I'm unlike Thomson not bothered at all by "Inside" in the title. Of course the plain reference is to Davis's album, which he thought had been sent to Grossman, a folk impresario with a firm grasp on the prices of things but not so much on their value. But past that obvious reference are other meanings intended by the Coens, surely among the most cerebral, artistically driven and self conscious of film makers. What marks and enlivens Davis, amongst all his haplessness, bad luck, carelessness, passivity and the ongoing unstable shambles of his life, is his integrity-making commitment to the purity of his art.
His singing is beautiful, as Jake notes, haunting too, and evokes what is beautifully soulful and timeless in the songs he sings. (Thomson may find his singing boring but if he does he's missing wide swathes of what this movie is about.) That inner directed commitment is what is inside about him and is pervasively evident. It's evident when he sings. It's evident in his song selection when he sings so affectingly before Grossman and it's evident in his rejection of Grossman's offer that he change himself up some and possibly fit in with a trio.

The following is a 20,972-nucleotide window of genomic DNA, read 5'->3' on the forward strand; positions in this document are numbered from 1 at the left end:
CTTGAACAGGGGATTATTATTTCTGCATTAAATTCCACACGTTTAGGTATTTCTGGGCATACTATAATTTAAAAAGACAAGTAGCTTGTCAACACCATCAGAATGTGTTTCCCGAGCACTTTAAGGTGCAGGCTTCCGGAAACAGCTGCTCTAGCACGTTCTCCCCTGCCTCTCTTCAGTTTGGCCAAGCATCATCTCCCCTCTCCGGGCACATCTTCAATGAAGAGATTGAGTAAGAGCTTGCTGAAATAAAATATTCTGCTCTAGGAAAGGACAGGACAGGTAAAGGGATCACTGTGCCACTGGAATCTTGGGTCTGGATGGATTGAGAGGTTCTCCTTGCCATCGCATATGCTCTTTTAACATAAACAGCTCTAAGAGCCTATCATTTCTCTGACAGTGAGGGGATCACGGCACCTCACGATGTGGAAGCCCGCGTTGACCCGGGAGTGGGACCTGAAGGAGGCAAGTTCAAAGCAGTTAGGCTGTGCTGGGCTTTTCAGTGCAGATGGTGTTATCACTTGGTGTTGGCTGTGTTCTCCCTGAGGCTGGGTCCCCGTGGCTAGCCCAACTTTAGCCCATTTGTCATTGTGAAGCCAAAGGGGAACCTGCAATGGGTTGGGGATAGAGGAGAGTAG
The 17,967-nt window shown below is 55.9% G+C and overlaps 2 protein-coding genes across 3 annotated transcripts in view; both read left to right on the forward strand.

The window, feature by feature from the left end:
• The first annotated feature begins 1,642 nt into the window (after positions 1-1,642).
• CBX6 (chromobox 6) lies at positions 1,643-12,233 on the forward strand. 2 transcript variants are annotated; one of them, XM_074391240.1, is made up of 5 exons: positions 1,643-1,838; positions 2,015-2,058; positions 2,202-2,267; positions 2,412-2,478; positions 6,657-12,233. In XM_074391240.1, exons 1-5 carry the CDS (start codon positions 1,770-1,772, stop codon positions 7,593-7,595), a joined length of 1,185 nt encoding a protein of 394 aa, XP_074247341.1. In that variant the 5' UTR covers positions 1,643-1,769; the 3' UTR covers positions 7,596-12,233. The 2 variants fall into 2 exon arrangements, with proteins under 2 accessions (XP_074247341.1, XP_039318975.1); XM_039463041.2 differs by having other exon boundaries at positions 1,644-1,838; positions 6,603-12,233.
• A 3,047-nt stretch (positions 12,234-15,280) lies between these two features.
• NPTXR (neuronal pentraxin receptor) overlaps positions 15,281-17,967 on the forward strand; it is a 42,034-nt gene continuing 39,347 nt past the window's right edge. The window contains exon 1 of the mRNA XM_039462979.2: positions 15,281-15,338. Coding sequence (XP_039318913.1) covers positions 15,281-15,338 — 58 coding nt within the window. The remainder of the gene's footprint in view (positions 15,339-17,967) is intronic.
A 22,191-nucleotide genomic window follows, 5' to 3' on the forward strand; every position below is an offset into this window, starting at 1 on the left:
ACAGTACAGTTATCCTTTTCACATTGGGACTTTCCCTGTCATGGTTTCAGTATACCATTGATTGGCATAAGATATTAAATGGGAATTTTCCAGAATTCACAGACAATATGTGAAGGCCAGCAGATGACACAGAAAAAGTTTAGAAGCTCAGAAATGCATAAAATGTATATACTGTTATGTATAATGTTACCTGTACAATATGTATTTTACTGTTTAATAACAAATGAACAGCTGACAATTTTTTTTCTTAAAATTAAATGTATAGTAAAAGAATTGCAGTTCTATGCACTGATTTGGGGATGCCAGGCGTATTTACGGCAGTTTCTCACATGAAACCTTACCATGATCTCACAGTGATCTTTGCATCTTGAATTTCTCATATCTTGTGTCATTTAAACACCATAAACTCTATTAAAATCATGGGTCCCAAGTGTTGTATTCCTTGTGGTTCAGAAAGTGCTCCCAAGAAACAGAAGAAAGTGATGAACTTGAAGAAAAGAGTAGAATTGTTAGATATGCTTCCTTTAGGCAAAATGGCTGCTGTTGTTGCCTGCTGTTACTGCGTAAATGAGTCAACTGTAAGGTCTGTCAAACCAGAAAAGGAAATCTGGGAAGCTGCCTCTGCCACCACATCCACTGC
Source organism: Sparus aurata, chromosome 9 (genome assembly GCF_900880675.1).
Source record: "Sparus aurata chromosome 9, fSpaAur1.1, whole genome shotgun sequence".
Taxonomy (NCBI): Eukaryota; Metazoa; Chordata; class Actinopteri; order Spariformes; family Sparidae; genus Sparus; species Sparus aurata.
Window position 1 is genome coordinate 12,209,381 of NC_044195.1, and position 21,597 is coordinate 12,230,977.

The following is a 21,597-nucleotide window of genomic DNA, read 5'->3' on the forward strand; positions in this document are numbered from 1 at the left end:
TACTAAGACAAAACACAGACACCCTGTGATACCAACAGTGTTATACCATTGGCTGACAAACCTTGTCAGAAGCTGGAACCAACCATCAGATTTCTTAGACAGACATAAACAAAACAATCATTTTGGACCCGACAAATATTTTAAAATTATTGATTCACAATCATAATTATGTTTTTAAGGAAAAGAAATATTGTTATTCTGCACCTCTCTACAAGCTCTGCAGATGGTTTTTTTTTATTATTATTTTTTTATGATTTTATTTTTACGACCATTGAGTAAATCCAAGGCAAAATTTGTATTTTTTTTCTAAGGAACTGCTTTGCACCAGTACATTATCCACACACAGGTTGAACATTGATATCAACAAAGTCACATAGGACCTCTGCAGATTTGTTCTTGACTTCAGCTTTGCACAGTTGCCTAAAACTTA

Thomson misses too the the ideas of externality and insideness that the Coens drive through the movie from beginning to end as emerge from the contrast between the mess of Davis's day to day life and the singularity of his commitment to his art. A lot of what all that mess goes to is his relative indifference to most conventional things and to his intense desire to be uncompromisingly successful doing his art. So that desire and his trying to act on it, going to Chicago, seeking out Grossman, singing for him all give form to what is inside Llewyn Davis. In missing this, Thomson misapplies what the Coens mean by "Inside," and wrongly complains that they, despite the movie's title, don't render adequately Davis's interiority.
I'd argue the same conceptual problem affects Thomson's complaint that the "interest in life," by which I think he means vitality or élan, and which he finds, for example, in Lebowski, emerging from its weird and crackingly great ensemble energy, is missing in this movie, which is flawed by Davis's apparent lack of sufficient inner life, the inner life an artist needs to "make it," asThomson has it. That for Thomson makes the movie without interest and obstructs any desire we might have to get inside Davis.
I say, "All all the contrary." Understanding and appreciating the shining beauty of his singing, when inner light and outer light are heightened, and his commitment to it are to be inside him. What we are distant from, outside of, are the absurd stupidity of Jim's song Please Mr. Kennedy, the faux authenticity of the well scrubbed Irish singers with their "nice sweaters," and the pathetic folk singer from Arkansas playing her pathetic auto harp--both among the worst manifestations of the folk song revival of the fifties and sixties, the former its antiseptic, commercial sanitizing, the latter its dreary attempt at atavism. If Thomson doesn't get that beauty, so central to the movie's meaning, he can't get the movie.